Berlinger is best known for the breakthrough film series "Paradise Lost," which documents the murder trial and the subsequent legal battles of three teenagers wrongfully convicted of murder. The community of West Memphis, Arkansas believed that the three teenagers (known as the West Memphis Three) murdered three eight-year-old boys as part of a Satanic ritual, even though no physical evidence linked the three young men to the crime. The "Paradise Lost" film series documents the 17-year ordeal of these three young men from arrest to conviction to years of unsuccessful appeals and finally to a successful appeal.
The film series brought mainstream attention to the case, and many celebrities took up the cause of getting these young men out of prison and getting Damien Echols off of death row. The mainstream attention, brought on by the documentary series, allowed for a well-financed legal team to investigate every lead in the case. These subsequent investigations showed the incompetence of the West Memphis police, who had never dealt with this type of crime, and so the police let other suspects disappear from the community; for example, a man covered in blood used a restroom in a restaurant within walking distance of the murder scene shortly after the time of the murders. In addition to the failure to apprehend the suspect, the police lost the blood samples, even though this strange man left blood all over the bathroom. This mistake meant that the experts could never determine if this strange man was covered in the vicitims' blood.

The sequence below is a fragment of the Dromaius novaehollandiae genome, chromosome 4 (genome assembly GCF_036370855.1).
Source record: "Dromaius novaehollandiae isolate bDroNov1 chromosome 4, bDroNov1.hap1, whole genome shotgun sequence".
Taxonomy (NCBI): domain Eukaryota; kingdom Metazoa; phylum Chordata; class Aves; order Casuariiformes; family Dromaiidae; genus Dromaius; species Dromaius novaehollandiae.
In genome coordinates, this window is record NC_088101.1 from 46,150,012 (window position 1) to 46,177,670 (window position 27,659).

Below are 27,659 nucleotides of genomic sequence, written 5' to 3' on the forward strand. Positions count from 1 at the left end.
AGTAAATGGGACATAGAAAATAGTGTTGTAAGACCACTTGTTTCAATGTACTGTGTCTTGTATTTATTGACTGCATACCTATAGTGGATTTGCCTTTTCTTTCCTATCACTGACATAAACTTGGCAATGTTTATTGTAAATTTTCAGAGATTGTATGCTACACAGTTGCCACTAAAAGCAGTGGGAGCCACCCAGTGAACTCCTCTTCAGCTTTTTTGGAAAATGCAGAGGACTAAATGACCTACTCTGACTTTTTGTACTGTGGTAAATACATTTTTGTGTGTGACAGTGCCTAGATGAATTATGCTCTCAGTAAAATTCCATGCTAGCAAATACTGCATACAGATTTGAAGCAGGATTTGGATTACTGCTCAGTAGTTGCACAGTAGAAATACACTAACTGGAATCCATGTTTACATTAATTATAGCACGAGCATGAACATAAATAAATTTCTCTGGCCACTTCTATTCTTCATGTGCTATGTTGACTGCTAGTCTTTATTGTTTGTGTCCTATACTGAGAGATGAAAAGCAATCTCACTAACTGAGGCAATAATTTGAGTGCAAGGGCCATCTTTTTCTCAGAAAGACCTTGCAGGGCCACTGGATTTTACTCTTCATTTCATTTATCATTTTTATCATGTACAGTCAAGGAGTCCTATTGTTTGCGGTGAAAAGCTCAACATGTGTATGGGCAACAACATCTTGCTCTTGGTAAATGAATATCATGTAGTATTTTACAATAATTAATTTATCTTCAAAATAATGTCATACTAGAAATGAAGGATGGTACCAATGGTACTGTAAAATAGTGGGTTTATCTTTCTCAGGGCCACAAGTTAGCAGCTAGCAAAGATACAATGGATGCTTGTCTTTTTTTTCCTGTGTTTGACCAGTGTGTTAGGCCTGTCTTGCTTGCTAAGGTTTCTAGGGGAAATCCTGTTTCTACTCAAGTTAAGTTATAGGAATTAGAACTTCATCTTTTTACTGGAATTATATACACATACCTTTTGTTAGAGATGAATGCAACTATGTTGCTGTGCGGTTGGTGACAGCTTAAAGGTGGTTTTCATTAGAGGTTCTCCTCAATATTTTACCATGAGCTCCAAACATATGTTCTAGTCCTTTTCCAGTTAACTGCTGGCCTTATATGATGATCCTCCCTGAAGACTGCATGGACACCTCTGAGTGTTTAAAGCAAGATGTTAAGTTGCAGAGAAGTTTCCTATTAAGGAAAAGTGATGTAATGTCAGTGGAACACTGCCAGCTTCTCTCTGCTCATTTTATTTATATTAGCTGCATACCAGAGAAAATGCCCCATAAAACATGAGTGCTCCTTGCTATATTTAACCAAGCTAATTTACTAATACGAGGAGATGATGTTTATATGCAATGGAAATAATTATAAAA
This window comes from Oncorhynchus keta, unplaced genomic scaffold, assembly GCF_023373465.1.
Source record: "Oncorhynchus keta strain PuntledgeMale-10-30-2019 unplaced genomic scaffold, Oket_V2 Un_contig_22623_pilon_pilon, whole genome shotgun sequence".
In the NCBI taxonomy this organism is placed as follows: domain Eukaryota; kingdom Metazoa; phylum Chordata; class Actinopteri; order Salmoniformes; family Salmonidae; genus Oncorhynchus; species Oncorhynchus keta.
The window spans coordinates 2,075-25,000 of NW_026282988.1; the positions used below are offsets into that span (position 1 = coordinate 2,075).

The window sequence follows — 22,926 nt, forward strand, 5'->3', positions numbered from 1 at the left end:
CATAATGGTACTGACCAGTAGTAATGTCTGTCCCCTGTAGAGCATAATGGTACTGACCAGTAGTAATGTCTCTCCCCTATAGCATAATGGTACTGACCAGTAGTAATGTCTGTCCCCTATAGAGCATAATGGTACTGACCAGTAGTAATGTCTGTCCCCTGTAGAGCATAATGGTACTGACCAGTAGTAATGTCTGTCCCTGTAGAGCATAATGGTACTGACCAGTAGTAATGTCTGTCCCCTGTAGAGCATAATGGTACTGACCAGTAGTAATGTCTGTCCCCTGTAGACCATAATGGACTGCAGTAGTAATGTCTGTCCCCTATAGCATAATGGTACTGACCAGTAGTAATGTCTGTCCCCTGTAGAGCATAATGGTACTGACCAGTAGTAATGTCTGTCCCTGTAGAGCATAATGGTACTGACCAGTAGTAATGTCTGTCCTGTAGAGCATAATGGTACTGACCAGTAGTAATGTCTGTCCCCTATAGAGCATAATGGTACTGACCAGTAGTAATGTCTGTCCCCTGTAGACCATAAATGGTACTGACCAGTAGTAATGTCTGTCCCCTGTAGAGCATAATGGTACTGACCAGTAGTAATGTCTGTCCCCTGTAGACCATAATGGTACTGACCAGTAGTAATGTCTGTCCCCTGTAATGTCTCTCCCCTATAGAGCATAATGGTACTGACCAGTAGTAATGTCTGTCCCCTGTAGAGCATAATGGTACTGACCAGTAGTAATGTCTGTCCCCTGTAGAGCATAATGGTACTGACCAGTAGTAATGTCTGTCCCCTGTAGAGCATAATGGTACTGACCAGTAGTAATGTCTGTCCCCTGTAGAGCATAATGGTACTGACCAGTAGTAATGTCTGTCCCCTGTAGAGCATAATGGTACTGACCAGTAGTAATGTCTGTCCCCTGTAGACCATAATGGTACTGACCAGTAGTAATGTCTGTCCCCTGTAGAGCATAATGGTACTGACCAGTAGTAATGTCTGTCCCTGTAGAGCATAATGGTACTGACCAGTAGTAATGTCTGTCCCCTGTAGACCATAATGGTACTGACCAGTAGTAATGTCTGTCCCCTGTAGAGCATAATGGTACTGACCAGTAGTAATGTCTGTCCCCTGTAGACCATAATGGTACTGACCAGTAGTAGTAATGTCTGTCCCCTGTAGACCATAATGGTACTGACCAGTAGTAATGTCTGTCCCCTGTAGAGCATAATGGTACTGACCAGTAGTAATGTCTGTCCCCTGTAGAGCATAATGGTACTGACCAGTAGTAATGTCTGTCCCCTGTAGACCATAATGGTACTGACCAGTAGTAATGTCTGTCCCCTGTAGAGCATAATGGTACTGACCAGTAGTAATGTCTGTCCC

Ultimately, the defense team hired DNA experts to test genetic material after fighting the prosecution for years to get access to it, and these tests again proved that no physical evidence linked the West Memphis Three to the murders; rather, a hair from one boy's stepfather was found tied into one of the shoelaces used to hogtied the victims.
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Famous quotes related to paradise lost:
“This seems a long while ago, and yet it happened since Milton wrote his Paradise Lost. But its antiquity is not the less great for that, for we do not regulate our historical time by the English standard, nor did the English by the Roman, nor the Roman by the Greek.... From this September afternoon, and from between these now cultivated shores, those times seemed more remote than the dark ages.”
—Henry David Thoreau (18171862)